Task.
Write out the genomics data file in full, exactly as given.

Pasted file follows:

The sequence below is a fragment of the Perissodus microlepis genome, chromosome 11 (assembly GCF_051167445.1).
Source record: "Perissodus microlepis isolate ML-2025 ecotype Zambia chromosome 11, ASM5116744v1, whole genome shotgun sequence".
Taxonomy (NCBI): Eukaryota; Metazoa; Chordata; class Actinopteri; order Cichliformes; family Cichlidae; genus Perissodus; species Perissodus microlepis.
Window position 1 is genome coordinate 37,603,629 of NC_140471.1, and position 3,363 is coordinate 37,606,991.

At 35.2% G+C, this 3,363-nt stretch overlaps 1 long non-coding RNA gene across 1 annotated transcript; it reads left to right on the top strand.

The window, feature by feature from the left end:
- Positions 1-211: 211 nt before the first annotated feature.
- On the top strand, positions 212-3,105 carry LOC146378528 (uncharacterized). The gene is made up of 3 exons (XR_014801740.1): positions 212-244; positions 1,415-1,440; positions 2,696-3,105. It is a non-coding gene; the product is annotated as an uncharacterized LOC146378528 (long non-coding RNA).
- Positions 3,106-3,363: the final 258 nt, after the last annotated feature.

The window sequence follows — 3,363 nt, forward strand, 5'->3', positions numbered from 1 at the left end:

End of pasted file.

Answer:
The sequence below is a fragment of the Perissodus microlepis genome, chromosome 11 (assembly GCF_051167445.1).
Source record: "Perissodus microlepis isolate ML-2025 ecotype Zambia chromosome 11, ASM5116744v1, whole genome shotgun sequence".
Taxonomy (NCBI): Eukaryota; Metazoa; Chordata; class Actinopteri; order Cichliformes; family Cichlidae; genus Perissodus; species Perissodus microlepis.
Window position 1 is genome coordinate 37,603,629 of NC_140471.1, and position 3,363 is coordinate 37,606,991.

At 35.2% G+C, this 3,363-nt stretch overlaps 1 long non-coding RNA gene across 1 annotated transcript; it reads left to right on the top strand.

The window, feature by feature from the left end:
- Positions 1-211: 211 nt before the first annotated feature.
- On the top strand, positions 212-3,105 carry LOC146378528 (uncharacterized). The gene is made up of 3 exons (XR_014801740.1): positions 212-244; positions 1,415-1,440; positions 2,696-3,105. It is a non-coding gene; the product is annotated as an uncharacterized LOC146378528 (long non-coding RNA).
- Positions 3,106-3,363: the final 258 nt, after the last annotated feature.

The window sequence follows — 3,363 nt, forward strand, 5'->3', positions numbered from 1 at the left end: